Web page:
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A Mother's Love

Story ID:5989
Written by:Michael Timothy Smith (bio, link, contact, other stories)
Story type:Musings, Essays and Such
Location:Sambro Nova Scotia Canada
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A Mother’s Love

Mum’s loving hands spread Vicks Vapor Rub© on my chest. My white T-shirt
hung over the open oven door of our oil stove. I
coughed. “Mum, I can’t breath.”

“This will help. Turn around.” I did as I was told. Mum spread the vapor rub on
my back. The scent began to work. My sinuses
loosened. She lifted the T-shirt from the
oven door. “Lift your arms.” she said and pulled the shirt down over my head.

The heated T-shirt warmed my feverish body. “It feels so good, Mum. Thank

“Let’s get you to bed” she said and led me to the room I shared with my two
brothers. She tucked me in and read “The Three Little Pigs.”

“Mum, can pigs really talk?”

“It’s just a story, Michael. Pigs can’t talk.” She pulled the blankets up to my
chin and kissed me on the forehead. “Try to sleep now. You’ll feel better in the


“Romper, bomper, stomper boom. Tell me. Tell me. Tell me whom. Who do
I see in my magic mirror today?” The lady on Romper Room asked. The sparkly stuff
in the mirror cleared and I could see the Romper Room lady’s face. “I see June and
Larry, and Martha. Larry, I hope you’re being a good do-bee today. And I see Alice and
little Mikey. Remember children, do be a do-bee and don’t be a don’t-bee.”

“Mum!” I croaked. “Mum, the lady on Romper Room saw me today!”

Mum came into the room. “She saw you? That mirror must really be magic.” She
smiled and held her hand to my forehead. “You still feel warm. Are you hungry?” she

“Not really. My head hurts.”

“Do you want some chicken soup?”

“I’ll try, Mum. I’m scared I’ll get sick again.” I suffered through my second week
with the mumps.

Mum felt the sides of my throat. “You’re still swollen. I don’t think you’ll
get to school this week at all.”

“Mum, I’m tired of being sick. I’m falling behind in school too.”

“Jimmy said he would bring your homework.” She said.

“You asked him?” Jimmy was my neighbor and best friend at that time.

“I saw him on his way to school and gave him a note for your teacher. I asked
your teacher to give your homework to Jimmy.”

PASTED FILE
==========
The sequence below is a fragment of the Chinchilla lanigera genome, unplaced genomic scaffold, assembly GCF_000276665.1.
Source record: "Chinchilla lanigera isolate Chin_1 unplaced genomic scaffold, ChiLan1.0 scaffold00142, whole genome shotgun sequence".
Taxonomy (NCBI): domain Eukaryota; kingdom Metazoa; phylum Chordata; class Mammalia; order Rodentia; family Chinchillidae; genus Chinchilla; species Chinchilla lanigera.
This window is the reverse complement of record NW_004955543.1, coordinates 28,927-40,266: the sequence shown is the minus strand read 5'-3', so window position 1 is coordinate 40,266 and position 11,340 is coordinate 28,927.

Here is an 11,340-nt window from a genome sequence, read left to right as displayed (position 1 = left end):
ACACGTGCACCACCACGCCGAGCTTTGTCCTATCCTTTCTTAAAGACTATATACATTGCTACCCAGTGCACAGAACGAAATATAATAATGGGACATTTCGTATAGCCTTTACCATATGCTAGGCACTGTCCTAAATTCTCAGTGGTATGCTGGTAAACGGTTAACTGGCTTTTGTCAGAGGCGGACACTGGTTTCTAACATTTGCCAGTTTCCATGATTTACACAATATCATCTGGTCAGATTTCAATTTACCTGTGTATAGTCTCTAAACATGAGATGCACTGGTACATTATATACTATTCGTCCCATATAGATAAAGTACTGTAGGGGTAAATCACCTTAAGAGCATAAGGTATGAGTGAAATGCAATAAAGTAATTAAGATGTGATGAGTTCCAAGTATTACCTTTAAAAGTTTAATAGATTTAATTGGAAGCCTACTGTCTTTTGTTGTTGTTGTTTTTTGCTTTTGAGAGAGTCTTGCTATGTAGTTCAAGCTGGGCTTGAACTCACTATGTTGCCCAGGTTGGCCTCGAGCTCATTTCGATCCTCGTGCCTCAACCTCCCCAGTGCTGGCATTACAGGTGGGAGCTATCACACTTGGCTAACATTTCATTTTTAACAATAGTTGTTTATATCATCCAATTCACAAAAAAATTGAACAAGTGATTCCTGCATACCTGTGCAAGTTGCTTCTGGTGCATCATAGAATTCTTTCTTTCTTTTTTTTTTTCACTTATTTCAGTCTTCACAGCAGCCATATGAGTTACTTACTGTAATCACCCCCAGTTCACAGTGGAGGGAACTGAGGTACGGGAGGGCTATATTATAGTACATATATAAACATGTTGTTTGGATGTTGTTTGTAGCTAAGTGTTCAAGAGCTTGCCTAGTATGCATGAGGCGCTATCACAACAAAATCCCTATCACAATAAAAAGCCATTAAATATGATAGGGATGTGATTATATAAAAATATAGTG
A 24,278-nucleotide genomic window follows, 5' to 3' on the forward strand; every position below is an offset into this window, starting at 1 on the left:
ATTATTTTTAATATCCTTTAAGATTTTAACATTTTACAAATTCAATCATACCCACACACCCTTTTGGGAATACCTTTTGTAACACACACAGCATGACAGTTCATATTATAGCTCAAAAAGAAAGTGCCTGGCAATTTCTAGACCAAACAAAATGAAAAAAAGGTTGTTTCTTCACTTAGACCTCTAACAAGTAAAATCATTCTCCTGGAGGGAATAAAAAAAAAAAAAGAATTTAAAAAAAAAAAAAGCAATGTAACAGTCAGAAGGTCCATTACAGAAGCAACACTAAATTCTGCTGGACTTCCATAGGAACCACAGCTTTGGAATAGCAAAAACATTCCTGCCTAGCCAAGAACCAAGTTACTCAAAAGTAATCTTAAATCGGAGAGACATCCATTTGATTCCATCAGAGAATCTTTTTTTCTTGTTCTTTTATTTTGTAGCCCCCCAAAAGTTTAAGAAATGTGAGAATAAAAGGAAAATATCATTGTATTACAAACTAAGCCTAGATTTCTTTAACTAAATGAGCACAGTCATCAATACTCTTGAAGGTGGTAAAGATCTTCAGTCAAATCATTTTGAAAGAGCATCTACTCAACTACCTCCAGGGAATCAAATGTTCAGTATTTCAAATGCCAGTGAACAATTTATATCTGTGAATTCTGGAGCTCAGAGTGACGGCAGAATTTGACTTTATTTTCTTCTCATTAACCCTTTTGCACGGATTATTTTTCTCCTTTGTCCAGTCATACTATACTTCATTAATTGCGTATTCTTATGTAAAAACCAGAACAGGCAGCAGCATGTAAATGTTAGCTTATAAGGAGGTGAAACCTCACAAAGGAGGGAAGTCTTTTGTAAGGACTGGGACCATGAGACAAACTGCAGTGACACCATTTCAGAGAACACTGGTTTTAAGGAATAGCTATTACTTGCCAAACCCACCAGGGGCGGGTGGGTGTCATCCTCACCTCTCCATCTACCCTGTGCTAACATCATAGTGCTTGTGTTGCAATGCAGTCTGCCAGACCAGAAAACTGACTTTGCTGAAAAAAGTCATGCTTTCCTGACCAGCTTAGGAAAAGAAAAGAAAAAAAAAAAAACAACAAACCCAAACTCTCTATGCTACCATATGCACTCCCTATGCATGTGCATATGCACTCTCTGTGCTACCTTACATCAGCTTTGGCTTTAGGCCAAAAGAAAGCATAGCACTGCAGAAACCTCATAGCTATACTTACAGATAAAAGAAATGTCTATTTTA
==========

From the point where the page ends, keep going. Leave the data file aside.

I settled back into the sofa. “Thanks, Mum.”

“You’ll be better soon.” She assured me and left to heat my soup.


I clutched a nickel and ran through the field. I was going to buy a bag of potato
chips at the store and eat them while I watched “Bugs Bunny” on TV. I ran across a large
rock, leaped into the air, and landed hard on both feet. There was a crunch. I looked
down. My left foot rested on the jagged bottom of a broken bottle. I lifted my foot. The
broken bottle stuck to the bottom of my heavy winter boot. I shook my foot, dislodged
the glass, and sat. A two inch gash marred the arch of my new boot. I got scared. “Mum
is going to be mad at me.” I thought to myself.

I pulled the boot off and found a hole in my sock too. There was no pain. I
grabbed the edges of the hole in my sock with my fingers and opened it. Beneath the sock
was a two-inch, red gash in my arch.

I grabbed my boot and hopped on my good foot back to our house. Tears
streamed down my cheeks as I hobbled up the steps, “Mum!” I screamed. “Mum, I cut
my foot!”

Mum sat me on a chair in our kitchen. As I cried, she removed my sock. Blood
dripped to the floor. “Michael, we need to get you to the hospital. You need stitches.”

I cried harder. “Mum, I don’t want stitches.”

“I know you don’t, Michael, but this is a big cut. A Band-Aid© can’t fix it.”

“A big cut?” Big tears rolled down my cheeks.

Dad helped me to the car. Mum sat behind me in the back seat. The hospital was
twenty miles from our house. I stretched out on the back seat. To slow the bleeding, Mum
propped my injured foot on the back of the seat.

She stroked my hair. “You’re going to be OK, Michael.”

“Be a big boy, son.” Dad said from the driver’s seat. “You’ll be back on your
feet in no time.”


“Mum!” I screamed, as I staggered up the front steps, holding a hand over my
right eye. “Mum, I poked my eye out!” Mum, her face white with fear, burst through
the front door. “Mum, I poked my eye out!” I repeated.

Mum dropped to her knees in front of me. “Let me see.” she said and reached
a trembling hand toward the hand I held over, what I knew was, an empty eye socket.

I turned away from her. “Mum, don’t look.”

“Michael, I have to look.” She took my hand and slowly pulled it from my eye,
fearful at what she’d see. Tears streaked my cheeks and a trail of mucus covered my
upper lip. “For goodness sake, Michael, you just have a little scratch under your eye.”
She wrapped her arms around me and pulled me to her bosom. “You scared me half to

“My eye’s still there?”

“Yes, your eye is still there.”


“He needs to talk to you.” The nurse said and left us alone.

My wife, Georgia, was still. The room was silent except for the machines
keeping her alive. I paced the room, waiting for the doctor to come. It was obvious. The
machines had to be silenced. Georgia’s journey on this world would end.

I continued to pace and wished for Mum’s comfort. I wanted her arms around
me – her words, “Michael, it’s going to be OK.”

A year later, I held a new wife in my arms. We’d just said our vows in front of
a “Justice of The Peace.” I wanted Mum to see me happy again – her hugs and blessings.


Mum is thousands of miles away, but she’s my inspiration and strength.
She couldn’t hold me when Georgia died or when I married Ginny, but she was with me
in spirit. Through the phone, her strength and love supported me.

They were with us in youth. They are with
us now. There is nothing that can stop a mother’s love.

Michael T. Smith